Wimbledon, England – After experiencing abdominal pain, unable to practice his usual tennis style, Rafael Nadal worried he might need to stop playing in the Wimbledon quarter-final against Taylor Fritz.
In the central courtroom, Nadal’s father was waving his arms, signaling the 22-time Grand Slam champion to resign. Not surprisingly, perhaps, the child did not listen. Nadal stayed there, modified his serve movement and strategy – and found a way to win.
With plenty of raucous crowds and standing after Nadal’s best blows, he twice erased a one-set deficit against 11th seed Fritz and came out with a 3-6, 7-5, 3-6, 7-5, 7-6 (10-4) win by reaching the His eighth semi-final at the All England Stadium.
“For a few moments, I was thinking, ‘Maybe I won’t be able to finish the match,'” Nadal said.
He reached the 38th semifinals of his career by denying his first appearance to Fritz, a 24-year-old American who defeated Nadal in the final in Indian Wells, California, in March. That ended a 20-game winning streak for Nadal, who was upset that day with a painful rib injury.
This time, the problem was a muscle in his abdomen, which had some sports tape, as was also the case in Nadal’s fourth round match, when he refused to discuss the matter. Nadal left the field with a coach for a treatment time-out while leading 4-3 in the second set. Fritz moved around the baseline pending a resumption of work.
When that happened, Nadal was clearly compromised. It was hard not to think: Is he giving up? Nadal admitted that was what came to his mind. Perhaps it was Fritz, too, because his level of play slipped too hard for extensions.
He pretty much delivered the second set of what would become a 4 hour, 21 minute competition under a sky of rocky clouds. After Fritz took the third set, his big serve was broken three times in the next set.
Nadal occasionally watched a ball of Fritz’s orange racket fly past him. Nadal couldn’t move the way he normally does. His trademark grunts “Uhhhh!” It was rare. It didn’t generate the usual zip to send, which dropped from a height of 120 mph to just over 100 mph. He sought to end the trade-offs with a quick-hit forehand or a falling shot—sometimes successfully, often not.
“A tough afternoon. “It’s not an easy match at all,” Nadal said. “In the belly, something is not going well.”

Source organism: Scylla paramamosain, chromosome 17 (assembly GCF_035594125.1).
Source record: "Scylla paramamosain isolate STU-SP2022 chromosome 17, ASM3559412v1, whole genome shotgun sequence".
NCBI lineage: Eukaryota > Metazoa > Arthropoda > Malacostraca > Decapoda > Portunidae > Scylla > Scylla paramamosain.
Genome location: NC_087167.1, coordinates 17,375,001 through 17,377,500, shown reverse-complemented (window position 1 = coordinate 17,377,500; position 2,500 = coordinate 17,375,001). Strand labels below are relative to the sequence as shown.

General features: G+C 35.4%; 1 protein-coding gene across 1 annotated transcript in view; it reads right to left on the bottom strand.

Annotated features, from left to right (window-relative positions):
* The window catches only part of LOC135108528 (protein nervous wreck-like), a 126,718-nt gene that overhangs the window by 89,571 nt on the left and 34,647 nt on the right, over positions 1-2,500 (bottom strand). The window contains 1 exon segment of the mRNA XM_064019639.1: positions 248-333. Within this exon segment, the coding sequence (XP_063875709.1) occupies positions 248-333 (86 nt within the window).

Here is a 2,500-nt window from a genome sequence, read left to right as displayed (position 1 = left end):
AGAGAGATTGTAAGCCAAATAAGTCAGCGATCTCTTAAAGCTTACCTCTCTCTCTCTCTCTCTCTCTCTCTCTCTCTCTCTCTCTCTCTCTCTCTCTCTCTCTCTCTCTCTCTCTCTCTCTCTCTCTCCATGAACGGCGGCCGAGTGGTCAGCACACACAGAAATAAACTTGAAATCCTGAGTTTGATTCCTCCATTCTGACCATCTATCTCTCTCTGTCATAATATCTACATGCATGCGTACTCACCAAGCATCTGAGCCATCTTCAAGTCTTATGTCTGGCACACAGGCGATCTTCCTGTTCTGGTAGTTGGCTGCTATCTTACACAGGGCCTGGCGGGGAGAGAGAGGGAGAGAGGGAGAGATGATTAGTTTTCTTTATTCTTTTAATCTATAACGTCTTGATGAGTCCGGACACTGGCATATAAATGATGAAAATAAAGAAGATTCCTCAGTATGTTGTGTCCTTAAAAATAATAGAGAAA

However, he finally called out his best, snatching a 5-0 lead in the closing tiebreak – a first-to-10 format, a 2-point win from 6 – all in the fifth set is new to Wimbledon this year – and then five from the last Six points. By doing so, Nadal boosted his undefeated Grand Slam match record in 2022 to 19-0 as he seeks to add a trophy at Wimbledon to his victories at the Australian Open in January, and then the French Open in June. For all he has accomplished, the 36-year-old Spaniard has yet to win his first three Slam titles this season.
Nadal will meet Australian Nick Kyrgios, 27, who will make his first Grand Slam semi-final match with a 6-4, 6-3, 7-6 (5) victory over Chilean Christian Garin.
The other men’s semi-final will be top seed Novak Djokovic against 9th seed Kam Nouri.
The women’s semi-final will be 2019 champion Simona Halep against 17th seed Elena Rybakina, and No. 3 Anas Jabeur against unseeded Tatiana Maria. Halep advanced by eliminating the 20th-seeded United States, Amanda Anisimova, 6-2, 6-4, and Rybakina returned to defeat Agla Tomljanovic 4-6, 6-2, 6-3.
When asked to look forward to facing Kyrgios, Nadal began with this ominous phrase: “I hope I’m ready to play.”
He continued, “I have to be 100% to have the chances and that’s what I will try to do.”
Nadal, who won Wimbledon in 2008 and 2010, beats Kyrgios 6-3 head-to-head. They are 1-everyone at Wimbledon. In 2014, Kyrgios, then 19 and 144th, declared himself to the world by winning; In 2019, Nadal took the rematch after Kyrgios had spent the previous night at a local bar in the early hours of the morning.
“I feel like this is going to be kind of mouth-watering for everyone around the world,” Kyrgios, who was never afraid of a little exaggeration, said of facing Nadal again. “This is probably the most watched match of all time.”
Give Kyrgios credit for his honesty on the matter, at least: he didn’t even think that this day would ever come. Kyrgios became the first unranked and lowest-ranked man to reach the quarter-finals at the All England Club since 2008 by playing what, for him, is a restricted and effective brand of tennis against Garin.
“I thought my ship had set sail,” Kyrgios said. “Obviously I haven’t done great things so early in my career and I might miss that little window.”
Kyrgios, ranked 40, gets more attention for his demeanor on and off the court than his skills with a racket in hand. His match against unranked Garen, 26, of Chile, came a day after police in Canberra, Australia, said Kyrgios was due to appear in court next month to face allegations of joint assault stemming from something that happened in December.
“I have a lot of ideas, a lot of things I want to say, kind of on my part about it,” Kyrgios said in his post-match press conference. “I have obviously been advised by the lawyers that I cannot say anything at this time.”
After winning the first round at Wimbledon last week, Kyrgios was fined $10,000 for spitting in the direction of a harassing spectator. His third-round victory over No. 4 seed Stefanos Tsitsipas was as controversial as possible, and Kyrgios was fined another $4,000 for audible indecency; After that, Tsitsipas described him as a “bully” and “evil”.
It is also worth noting how well Kyrgios plays. His serve, in particular, is among the best in the game, regularly topping 130mph, firing 17 aces against Garin while only being broken once – in the first match, in love.
His big forehands are great too, but little else is traditional for Kyrgios. One example: “I don’t have a coach,” Kyrgios said with a smile. “I will never place this burden on anyone.”